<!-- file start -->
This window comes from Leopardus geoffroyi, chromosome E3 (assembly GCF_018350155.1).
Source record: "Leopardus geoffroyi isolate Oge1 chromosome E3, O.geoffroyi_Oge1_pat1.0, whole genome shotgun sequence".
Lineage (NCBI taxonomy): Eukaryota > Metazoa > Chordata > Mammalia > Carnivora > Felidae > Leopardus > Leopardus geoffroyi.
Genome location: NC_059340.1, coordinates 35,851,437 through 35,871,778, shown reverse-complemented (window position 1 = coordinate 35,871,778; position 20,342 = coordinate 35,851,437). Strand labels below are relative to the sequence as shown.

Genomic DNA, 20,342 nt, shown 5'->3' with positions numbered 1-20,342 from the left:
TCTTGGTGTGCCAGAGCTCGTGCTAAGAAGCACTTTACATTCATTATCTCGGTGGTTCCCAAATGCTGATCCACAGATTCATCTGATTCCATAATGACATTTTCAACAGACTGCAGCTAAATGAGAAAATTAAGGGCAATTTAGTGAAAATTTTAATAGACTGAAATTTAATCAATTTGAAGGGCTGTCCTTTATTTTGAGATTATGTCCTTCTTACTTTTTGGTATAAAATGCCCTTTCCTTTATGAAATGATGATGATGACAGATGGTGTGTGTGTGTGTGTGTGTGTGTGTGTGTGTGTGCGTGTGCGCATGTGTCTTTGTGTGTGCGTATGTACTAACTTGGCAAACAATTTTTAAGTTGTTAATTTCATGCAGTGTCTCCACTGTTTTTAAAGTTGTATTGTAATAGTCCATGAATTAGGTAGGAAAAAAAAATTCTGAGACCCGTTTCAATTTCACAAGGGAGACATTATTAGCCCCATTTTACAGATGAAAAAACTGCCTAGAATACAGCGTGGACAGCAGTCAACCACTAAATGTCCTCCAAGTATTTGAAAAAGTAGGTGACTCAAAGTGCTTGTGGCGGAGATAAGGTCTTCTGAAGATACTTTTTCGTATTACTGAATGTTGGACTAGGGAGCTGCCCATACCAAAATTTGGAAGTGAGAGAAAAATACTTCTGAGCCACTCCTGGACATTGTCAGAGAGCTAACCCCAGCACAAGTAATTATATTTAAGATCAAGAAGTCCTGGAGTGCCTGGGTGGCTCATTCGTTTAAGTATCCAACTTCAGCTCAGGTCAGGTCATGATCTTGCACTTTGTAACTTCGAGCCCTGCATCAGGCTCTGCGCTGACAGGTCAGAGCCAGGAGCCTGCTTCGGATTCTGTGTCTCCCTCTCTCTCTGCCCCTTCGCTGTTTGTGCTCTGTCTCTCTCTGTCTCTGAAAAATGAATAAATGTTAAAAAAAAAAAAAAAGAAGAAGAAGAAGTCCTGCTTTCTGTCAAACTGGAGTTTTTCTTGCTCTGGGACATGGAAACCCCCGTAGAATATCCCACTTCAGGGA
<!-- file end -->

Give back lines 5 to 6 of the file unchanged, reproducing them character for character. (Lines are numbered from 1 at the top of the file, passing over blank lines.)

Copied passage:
Genomic DNA, 20,342 nt, shown 5'->3' with positions numbered 1-20,342 from the left:
TCTTGGTGTGCCAGAGCTCGTGCTAAGAAGCACTTTACATTCATTATCTCGGTGGTTCCCAAATGCTGATCCACAGATTCATCTGATTCCATAATGACATTTTCAACAGACTGCAGCTAAATGAGAAAATTAAGGGCAATTTAGTGAAAATTTTAATAGACTGAAATTTAATCAATTTGAAGGGCTGTCCTTTATTTTGAGATTATGTCCTTCTTACTTTTTGGTATAAAATGCCCTTTCCTTTATGAAATGATGATGATGACAGATGGTGTGTGTGTGTGTGTGTGTGTGTGTGTGTGTGTGCGTGTGCGCATGTGTCTTTGTGTGTGCGTATGTACTAACTTGGCAAACAATTTTTAAGTTGTTAATTTCATGCAGTGTCTCCACTGTTTTTAAAGTTGTATTGTAATAGTCCATGAATTAGGTAGGAAAAAAAAATTCTGAGACCCGTTTCAATTTCACAAGGGAGACATTATTAGCCCCATTTTACAGATGAAAAAACTGCCTAGAATACAGCGTGGACAGCAGTCAACCACTAAATGTCCTCCAAGTATTTGAAAAAGTAGGTGACTCAAAGTGCTTGTGGCGGAGATAAGGTCTTCTGAAGATACTTTTTCGTATTACTGAATGTTGGACTAGGGAGCTGCCCATACCAAAATTTGGAAGTGAGAGAAAAATACTTCTGAGCCACTCCTGGACATTGTCAGAGAGCTAACCCCAGCACAAGTAATTATATTTAAGATCAAGAAGTCCTGGAGTGCCTGGGTGGCTCATTCGTTTAAGTATCCAACTTCAGCTCAGGTCAGGTCATGATCTTGCACTTTGTAACTTCGAGCCCTGCATCAGGCTCTGCGCTGACAGGTCAGAGCCAGGAGCCTGCTTCGGATTCTGTGTCTCCCTCTCTCTCTGCCCCTTCGCTGTTTGTGCTCTGTCTCTCTCTGTCTCTGAAAAATGAATAAATGTTAAAAAAAAAAAAAAAGAAGAAGAAGAAGTCCTGCTTTCTGTCAAACTGGAGTTTTTCTTGCTCTGGGACATGGAAACCCCCGTAGAATATCCCACTTCAGGGA